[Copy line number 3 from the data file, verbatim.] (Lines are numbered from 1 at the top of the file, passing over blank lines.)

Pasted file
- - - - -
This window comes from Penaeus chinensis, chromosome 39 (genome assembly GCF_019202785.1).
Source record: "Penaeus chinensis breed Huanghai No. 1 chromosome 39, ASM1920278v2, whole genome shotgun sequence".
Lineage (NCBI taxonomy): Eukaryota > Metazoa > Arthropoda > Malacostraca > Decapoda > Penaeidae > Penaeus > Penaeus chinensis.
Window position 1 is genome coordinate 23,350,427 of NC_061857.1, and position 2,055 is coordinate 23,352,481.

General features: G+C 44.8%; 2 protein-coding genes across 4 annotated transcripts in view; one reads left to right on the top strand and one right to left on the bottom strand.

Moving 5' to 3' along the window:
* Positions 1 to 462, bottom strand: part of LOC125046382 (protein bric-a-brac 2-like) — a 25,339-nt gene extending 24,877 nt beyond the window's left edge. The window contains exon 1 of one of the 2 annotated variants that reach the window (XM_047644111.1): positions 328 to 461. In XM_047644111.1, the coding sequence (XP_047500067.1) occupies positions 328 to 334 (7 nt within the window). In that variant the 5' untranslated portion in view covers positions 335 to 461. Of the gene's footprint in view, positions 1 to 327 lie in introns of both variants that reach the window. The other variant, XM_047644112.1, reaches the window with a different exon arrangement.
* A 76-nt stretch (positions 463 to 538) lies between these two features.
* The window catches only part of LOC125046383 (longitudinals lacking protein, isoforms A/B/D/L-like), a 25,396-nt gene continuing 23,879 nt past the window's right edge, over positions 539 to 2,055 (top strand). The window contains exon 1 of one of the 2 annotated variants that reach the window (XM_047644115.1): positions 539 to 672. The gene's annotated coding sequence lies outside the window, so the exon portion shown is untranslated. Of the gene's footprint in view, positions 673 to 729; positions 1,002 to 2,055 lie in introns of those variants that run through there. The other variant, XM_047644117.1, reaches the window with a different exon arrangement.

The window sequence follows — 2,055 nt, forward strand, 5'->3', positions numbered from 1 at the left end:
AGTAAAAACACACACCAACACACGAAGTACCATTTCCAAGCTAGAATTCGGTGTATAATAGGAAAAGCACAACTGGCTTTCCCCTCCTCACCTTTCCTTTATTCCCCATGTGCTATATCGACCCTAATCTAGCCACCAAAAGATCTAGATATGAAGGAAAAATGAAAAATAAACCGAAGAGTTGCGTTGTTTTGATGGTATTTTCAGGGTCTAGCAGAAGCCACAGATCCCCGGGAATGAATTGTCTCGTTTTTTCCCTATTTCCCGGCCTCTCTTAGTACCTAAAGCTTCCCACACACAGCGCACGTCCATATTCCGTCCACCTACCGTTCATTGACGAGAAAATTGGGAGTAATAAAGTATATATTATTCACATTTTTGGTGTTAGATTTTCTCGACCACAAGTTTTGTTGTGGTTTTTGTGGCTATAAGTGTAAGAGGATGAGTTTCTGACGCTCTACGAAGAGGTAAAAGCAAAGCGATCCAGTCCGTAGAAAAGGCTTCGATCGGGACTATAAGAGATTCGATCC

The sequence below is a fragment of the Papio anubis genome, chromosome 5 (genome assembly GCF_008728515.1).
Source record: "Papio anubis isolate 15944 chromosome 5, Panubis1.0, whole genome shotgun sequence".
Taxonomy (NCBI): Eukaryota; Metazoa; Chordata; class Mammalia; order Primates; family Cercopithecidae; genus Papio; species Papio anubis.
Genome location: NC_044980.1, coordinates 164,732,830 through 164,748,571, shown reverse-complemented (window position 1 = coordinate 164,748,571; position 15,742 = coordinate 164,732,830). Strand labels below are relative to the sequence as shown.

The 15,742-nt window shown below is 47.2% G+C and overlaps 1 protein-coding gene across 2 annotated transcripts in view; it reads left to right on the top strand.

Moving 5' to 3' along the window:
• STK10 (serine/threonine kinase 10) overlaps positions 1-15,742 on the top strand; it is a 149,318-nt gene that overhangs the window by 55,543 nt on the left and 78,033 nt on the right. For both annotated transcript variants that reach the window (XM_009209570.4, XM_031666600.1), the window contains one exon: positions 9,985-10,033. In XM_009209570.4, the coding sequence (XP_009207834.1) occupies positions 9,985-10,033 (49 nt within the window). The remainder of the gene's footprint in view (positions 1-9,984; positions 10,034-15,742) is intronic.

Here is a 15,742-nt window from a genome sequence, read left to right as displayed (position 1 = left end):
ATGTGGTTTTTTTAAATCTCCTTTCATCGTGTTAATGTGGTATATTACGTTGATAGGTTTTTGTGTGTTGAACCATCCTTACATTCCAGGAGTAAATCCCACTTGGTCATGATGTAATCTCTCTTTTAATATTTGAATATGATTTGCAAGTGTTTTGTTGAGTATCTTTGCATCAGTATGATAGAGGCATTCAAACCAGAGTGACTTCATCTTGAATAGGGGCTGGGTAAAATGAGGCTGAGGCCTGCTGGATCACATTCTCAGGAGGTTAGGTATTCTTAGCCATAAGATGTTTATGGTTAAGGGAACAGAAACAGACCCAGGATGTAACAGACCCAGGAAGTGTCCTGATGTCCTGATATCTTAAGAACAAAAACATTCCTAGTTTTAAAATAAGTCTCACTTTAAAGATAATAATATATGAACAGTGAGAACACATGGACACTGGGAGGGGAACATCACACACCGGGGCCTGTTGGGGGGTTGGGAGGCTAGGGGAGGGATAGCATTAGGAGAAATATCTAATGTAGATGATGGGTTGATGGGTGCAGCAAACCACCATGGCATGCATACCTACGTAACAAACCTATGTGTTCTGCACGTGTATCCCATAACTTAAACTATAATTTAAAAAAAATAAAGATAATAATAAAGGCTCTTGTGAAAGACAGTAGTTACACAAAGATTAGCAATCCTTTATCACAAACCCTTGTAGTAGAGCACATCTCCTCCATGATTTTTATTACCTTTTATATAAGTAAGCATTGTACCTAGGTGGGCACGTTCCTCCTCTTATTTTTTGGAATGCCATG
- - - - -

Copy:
Lineage (NCBI taxonomy): Eukaryota > Metazoa > Arthropoda > Malacostraca > Decapoda > Penaeidae > Penaeus > Penaeus chinensis.